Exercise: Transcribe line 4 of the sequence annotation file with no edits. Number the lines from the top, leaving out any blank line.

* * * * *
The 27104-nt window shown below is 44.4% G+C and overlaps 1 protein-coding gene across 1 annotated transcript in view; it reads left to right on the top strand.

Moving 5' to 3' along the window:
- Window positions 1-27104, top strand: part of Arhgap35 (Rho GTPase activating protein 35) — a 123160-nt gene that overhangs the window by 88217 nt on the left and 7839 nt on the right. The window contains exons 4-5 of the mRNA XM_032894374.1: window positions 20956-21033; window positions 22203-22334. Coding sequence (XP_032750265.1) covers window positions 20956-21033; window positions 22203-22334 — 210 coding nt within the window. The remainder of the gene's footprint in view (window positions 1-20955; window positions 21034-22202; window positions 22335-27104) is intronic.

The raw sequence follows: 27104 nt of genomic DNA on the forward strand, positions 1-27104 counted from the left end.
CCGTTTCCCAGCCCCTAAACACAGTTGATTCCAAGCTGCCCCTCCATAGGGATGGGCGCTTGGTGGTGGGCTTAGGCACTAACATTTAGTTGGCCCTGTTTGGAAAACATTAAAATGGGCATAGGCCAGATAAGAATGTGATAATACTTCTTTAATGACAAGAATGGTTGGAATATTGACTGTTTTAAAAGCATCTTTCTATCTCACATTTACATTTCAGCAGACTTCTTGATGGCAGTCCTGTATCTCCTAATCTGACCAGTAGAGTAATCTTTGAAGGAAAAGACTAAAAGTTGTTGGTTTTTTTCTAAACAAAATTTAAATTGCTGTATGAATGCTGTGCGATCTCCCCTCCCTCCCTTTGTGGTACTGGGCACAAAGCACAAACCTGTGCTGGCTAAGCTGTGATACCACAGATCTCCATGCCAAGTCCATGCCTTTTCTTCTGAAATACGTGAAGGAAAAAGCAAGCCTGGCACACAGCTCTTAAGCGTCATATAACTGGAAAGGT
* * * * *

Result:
The raw sequence follows: 27104 nt of genomic DNA on the forward strand, positions 1-27104 counted from the left end.